The surname highlighted in today’s post is another one that brings up the topic of pronunciation. How do you pronounce Krause. I have known folks with that surname over the years and have heard it pronounced two different ways. One is to make it rhyme with “house”. The other is to pronounce it as Krau-zee. Around here, I think most prefer to pronounce it the second way. Germans have a tendency to pronounce that “e” at the end of names as an additional syllable. Today’s birthday boy was a Krause.
Johannes Julius Krause was born on July 13, 1883 in Altenburg, Missouri. He was the son of Gottlieb and Hannah (Oehlert) Krause. John was baptized at Trinity Lutheran Church in Altenburg. An image of his baptism record from that congregation’s books is displayed below. Someone has made a notation on this record to make it easier to identify the names in the document. I know I find that the records in this part of Trinity’s books are a challenge to read, so notations like this are very helpful.
Even though he was born and raised in Perry County, the only census in which we find John Krause living there was the one taken in 1900. Just judging by looking at his neighbors, it appears that this Krause family was living near Wittenberg. His father had died in 1899, so his mother was the head of this household. Being the oldest son, I am sure John was greatly responsible for running his family’s farm, even though he was only 16 years old.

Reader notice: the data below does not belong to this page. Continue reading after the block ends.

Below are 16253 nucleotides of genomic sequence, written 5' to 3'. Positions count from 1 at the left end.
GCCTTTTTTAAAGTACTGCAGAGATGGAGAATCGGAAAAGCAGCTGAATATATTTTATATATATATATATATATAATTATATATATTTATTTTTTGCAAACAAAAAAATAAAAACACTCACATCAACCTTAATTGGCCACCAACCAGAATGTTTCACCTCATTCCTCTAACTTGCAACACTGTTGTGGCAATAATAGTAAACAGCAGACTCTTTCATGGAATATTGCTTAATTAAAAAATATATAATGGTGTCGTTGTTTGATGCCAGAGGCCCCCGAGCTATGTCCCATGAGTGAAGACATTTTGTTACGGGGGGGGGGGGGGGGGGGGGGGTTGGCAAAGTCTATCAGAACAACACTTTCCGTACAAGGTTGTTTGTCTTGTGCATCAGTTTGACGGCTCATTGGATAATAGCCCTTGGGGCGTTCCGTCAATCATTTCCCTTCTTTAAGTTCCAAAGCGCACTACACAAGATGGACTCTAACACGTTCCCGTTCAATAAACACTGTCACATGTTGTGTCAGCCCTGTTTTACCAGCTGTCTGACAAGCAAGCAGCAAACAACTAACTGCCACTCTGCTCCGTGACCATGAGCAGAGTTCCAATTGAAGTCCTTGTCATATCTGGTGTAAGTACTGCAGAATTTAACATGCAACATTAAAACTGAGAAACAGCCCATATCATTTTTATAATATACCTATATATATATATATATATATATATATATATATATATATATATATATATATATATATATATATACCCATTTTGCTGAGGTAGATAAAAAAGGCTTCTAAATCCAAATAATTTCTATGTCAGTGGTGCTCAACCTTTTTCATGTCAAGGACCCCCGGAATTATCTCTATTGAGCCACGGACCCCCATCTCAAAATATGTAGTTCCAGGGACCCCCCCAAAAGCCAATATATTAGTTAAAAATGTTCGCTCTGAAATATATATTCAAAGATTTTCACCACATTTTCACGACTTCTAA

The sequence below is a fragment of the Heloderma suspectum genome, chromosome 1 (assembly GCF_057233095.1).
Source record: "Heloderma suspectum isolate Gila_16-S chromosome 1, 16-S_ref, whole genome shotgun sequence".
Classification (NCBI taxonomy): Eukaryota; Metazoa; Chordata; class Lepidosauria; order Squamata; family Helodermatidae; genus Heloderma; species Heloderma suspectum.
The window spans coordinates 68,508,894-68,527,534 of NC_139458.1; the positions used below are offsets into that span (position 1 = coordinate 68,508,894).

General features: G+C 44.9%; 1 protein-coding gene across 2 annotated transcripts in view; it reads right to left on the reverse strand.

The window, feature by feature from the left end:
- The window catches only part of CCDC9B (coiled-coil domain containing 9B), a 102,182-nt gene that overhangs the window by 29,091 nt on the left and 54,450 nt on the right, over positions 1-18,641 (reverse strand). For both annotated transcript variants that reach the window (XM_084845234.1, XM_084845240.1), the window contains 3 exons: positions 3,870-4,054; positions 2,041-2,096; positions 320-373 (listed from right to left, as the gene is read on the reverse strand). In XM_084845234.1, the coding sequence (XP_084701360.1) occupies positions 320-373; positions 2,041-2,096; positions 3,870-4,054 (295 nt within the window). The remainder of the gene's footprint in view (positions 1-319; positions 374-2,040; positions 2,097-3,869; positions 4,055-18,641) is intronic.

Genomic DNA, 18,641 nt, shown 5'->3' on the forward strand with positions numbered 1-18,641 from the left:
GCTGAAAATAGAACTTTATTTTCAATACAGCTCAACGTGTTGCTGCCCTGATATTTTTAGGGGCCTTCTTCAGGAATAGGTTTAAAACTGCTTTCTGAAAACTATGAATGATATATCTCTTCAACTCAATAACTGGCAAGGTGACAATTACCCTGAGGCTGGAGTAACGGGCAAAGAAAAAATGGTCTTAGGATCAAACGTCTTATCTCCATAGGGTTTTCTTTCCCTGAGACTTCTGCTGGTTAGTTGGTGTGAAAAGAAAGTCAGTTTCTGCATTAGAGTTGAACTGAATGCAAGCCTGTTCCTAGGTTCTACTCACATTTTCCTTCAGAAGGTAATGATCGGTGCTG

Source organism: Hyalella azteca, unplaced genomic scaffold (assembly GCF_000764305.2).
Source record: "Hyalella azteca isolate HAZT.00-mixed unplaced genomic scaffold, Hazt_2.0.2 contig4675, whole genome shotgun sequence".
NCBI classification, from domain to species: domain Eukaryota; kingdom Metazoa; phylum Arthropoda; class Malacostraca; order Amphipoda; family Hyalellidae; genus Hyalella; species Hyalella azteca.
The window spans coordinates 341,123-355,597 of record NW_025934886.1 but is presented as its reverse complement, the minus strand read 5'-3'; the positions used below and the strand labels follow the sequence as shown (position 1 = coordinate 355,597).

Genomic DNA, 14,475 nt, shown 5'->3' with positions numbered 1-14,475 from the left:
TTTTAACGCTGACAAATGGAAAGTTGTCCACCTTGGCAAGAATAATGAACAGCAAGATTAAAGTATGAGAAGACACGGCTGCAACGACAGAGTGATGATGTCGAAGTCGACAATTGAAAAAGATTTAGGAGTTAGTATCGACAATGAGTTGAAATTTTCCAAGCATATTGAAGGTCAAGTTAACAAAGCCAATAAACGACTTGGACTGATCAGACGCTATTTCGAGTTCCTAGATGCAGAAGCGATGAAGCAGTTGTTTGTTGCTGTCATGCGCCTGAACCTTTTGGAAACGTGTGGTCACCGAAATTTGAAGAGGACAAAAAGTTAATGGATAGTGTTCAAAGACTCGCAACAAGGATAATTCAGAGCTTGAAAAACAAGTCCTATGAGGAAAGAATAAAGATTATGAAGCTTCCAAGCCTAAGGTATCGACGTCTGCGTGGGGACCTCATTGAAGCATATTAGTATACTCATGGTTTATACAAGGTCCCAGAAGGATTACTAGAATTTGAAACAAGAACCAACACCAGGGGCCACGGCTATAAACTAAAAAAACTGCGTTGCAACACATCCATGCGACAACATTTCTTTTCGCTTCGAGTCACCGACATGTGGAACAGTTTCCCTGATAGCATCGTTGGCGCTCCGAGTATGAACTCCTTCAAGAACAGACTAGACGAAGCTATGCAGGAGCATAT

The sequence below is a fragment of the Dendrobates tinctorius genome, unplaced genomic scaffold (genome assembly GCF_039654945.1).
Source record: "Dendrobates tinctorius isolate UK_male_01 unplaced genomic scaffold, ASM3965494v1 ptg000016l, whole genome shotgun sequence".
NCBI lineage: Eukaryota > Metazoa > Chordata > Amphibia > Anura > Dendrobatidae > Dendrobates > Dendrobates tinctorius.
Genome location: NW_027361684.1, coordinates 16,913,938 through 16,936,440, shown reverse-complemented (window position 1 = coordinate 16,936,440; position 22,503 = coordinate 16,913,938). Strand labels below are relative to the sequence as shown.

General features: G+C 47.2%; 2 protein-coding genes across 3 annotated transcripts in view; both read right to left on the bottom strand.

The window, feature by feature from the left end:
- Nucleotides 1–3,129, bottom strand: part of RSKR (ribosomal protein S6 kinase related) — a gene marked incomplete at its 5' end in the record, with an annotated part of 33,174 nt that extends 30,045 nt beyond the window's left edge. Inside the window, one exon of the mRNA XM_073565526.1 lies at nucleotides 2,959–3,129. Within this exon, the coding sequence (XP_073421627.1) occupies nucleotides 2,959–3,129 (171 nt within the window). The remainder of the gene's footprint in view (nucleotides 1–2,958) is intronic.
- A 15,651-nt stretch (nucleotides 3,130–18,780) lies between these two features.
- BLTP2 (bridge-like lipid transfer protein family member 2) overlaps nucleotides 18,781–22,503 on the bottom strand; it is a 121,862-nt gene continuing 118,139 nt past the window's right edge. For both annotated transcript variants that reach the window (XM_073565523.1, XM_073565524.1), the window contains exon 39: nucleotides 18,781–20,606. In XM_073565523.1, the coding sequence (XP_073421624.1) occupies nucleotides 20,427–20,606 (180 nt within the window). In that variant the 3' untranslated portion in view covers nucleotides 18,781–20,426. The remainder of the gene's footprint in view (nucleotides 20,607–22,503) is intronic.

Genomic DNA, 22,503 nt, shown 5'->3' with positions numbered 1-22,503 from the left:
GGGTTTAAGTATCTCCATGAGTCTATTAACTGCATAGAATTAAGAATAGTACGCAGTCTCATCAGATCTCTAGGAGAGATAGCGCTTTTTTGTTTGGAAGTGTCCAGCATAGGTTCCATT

Somehow, John Krause found his bride across the river in Jackson County, Illinois. I think it is safe to say that back at the turn of the 20th century, there was more travel between the two sides of the Mississippi River than there is now. Several ferries took people across the river in those days. Nowadays, travelers have to drive cars to either Chester or Cape Girardeau to get across the river. A map program on my phone says that it takes an hour and seventeen minutes to make the drive from Wittenberg, Missouri to Jacob, Illinois. Back in 1900, local folks must have made trips across the river to visit relatives and friends much more often than they would now.
John Krause’s future bride was Martha Friederike Bogenpohl, who was born on February 15, 1882. Martha was not the only baby born on that day. She was a twin. Her brother, Paul Bogenpohl, shared her birthday. The parents of these twins were Heinrich and Amalia (Kaufmann) Bogenpohl. These twins were born in Jacob, Illinois, and their baptism record is found in the books of Christ Lutheran Church in that town. Their baptism record stretches over two pages, so I will display it here in two images.
Like her future husband, the only census in which Martha Bogenpohl appears as a single woman was the one taken in 1900. Her mother had died in 1893, and her father was a farmer in the Fountain Bluff Township, which is where Jacob, Illinois is found.
A plat map for the Fountain Bluff Township shows how close the Bogenpohl farm was located to Christ Lutheran Church.
It was at Christ Lutheran Church in Jacob where John Julius Krause and Martha Bogenpohl were married on December 30, 1906. We can take a look at the church record for this marriage. As you could have predicted, Martha’s twin brother, Paul, was part of her wedding party.